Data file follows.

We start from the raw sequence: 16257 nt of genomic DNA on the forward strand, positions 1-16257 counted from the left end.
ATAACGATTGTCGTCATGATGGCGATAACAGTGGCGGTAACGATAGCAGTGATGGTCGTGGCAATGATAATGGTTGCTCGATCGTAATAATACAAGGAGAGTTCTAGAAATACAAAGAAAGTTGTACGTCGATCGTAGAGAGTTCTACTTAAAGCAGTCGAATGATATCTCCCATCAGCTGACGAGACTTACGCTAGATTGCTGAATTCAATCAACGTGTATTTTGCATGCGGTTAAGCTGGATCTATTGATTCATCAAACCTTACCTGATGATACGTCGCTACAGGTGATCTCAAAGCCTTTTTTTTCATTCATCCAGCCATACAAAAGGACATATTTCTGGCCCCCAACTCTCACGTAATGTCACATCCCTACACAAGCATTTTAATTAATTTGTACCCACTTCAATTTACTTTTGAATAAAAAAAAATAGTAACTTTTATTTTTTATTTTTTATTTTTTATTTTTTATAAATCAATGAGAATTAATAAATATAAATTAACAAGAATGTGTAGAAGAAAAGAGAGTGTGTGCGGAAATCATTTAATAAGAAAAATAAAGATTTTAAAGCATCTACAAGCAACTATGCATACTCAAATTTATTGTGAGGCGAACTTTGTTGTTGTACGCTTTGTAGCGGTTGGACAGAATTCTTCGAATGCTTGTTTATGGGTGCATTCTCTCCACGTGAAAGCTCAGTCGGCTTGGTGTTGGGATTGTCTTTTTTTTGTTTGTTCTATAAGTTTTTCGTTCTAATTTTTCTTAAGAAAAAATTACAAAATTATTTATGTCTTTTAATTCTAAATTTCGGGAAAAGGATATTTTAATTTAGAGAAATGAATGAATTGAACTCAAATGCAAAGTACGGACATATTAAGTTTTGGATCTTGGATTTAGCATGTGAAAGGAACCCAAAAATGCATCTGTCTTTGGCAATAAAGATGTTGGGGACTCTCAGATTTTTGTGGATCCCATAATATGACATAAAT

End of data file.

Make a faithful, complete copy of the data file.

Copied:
We start from the raw sequence: 16257 nt of genomic DNA on the forward strand, positions 1-16257 counted from the left end.
ATAACGATTGTCGTCATGATGGCGATAACAGTGGCGGTAACGATAGCAGTGATGGTCGTGGCAATGATAATGGTTGCTCGATCGTAATAATACAAGGAGAGTTCTAGAAATACAAAGAAAGTTGTACGTCGATCGTAGAGAGTTCTACTTAAAGCAGTCGAATGATATCTCCCATCAGCTGACGAGACTTACGCTAGATTGCTGAATTCAATCAACGTGTATTTTGCATGCGGTTAAGCTGGATCTATTGATTCATCAAACCTTACCTGATGATACGTCGCTACAGGTGATCTCAAAGCCTTTTTTTTCATTCATCCAGCCATACAAAAGGACATATTTCTGGCCCCCAACTCTCACGTAATGTCACATCCCTACACAAGCATTTTAATTAATTTGTACCCACTTCAATTTACTTTTGAATAAAAAAAAATAGTAACTTTTATTTTTTATTTTTTATTTTTTATTTTTTATAAATCAATGAGAATTAATAAATATAAATTAACAAGAATGTGTAGAAGAAAAGAGAGTGTGTGCGGAAATCATTTAATAAGAAAAATAAAGATTTTAAAGCATCTACAAGCAACTATGCATACTCAAATTTATTGTGAGGCGAACTTTGTTGTTGTACGCTTTGTAGCGGTTGGACAGAATTCTTCGAATGCTTGTTTATGGGTGCATTCTCTCCACGTGAAAGCTCAGTCGGCTTGGTGTTGGGATTGTCTTTTTTTTGTTTGTTCTATAAGTTTTTCGTTCTAATTTTTCTTAAGAAAAAATTACAAAATTATTTATGTCTTTTAATTCTAAATTTCGGGAAAAGGATATTTTAATTTAGAGAAATGAATGAATTGAACTCAAATGCAAAGTACGGACATATTAAGTTTTGGATCTTGGATTTAGCATGTGAAAGGAACCCAAAAATGCATCTGTCTTTGGCAATAAAGATGTTGGGGACTCTCAGATTTTTGTGGATCCCATAATATGACATAAAT